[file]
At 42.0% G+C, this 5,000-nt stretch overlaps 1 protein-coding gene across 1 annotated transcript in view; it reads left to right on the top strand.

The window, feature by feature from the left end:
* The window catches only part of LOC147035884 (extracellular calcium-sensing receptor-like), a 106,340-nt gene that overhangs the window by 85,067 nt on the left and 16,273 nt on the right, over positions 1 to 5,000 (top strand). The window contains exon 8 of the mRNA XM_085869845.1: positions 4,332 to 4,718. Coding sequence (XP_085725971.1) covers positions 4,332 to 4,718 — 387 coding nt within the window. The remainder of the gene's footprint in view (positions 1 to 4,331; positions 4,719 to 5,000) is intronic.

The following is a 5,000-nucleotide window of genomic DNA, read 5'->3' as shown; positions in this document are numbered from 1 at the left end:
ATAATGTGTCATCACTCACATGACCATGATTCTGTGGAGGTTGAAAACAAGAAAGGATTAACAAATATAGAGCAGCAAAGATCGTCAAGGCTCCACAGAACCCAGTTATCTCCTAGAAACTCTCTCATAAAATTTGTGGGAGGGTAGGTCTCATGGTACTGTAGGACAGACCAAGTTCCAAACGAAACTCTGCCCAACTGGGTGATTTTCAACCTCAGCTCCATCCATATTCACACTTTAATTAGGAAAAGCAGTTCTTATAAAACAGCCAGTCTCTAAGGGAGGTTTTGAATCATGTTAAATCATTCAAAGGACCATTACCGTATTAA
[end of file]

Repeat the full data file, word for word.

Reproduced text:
At 42.0% G+C, this 5,000-nt stretch overlaps 1 protein-coding gene across 1 annotated transcript in view; it reads left to right on the top strand.

The window, feature by feature from the left end:
* The window catches only part of LOC147035884 (extracellular calcium-sensing receptor-like), a 106,340-nt gene that overhangs the window by 85,067 nt on the left and 16,273 nt on the right, over positions 1 to 5,000 (top strand). The window contains exon 8 of the mRNA XM_085869845.1: positions 4,332 to 4,718. Coding sequence (XP_085725971.1) covers positions 4,332 to 4,718 — 387 coding nt within the window. The remainder of the gene's footprint in view (positions 1 to 4,331; positions 4,719 to 5,000) is intronic.

The following is a 5,000-nucleotide window of genomic DNA, read 5'->3' as shown; positions in this document are numbered from 1 at the left end:
ATAATGTGTCATCACTCACATGACCATGATTCTGTGGAGGTTGAAAACAAGAAAGGATTAACAAATATAGAGCAGCAAAGATCGTCAAGGCTCCACAGAACCCAGTTATCTCCTAGAAACTCTCTCATAAAATTTGTGGGAGGGTAGGTCTCATGGTACTGTAGGACAGACCAAGTTCCAAACGAAACTCTGCCCAACTGGGTGATTTTCAACCTCAGCTCCATCCATATTCACACTTTAATTAGGAAAAGCAGTTCTTATAAAACAGCCAGTCTCTAAGGGAGGTTTTGAATCATGTTAAATCATTCAAAGGACCATTACCGTATTAA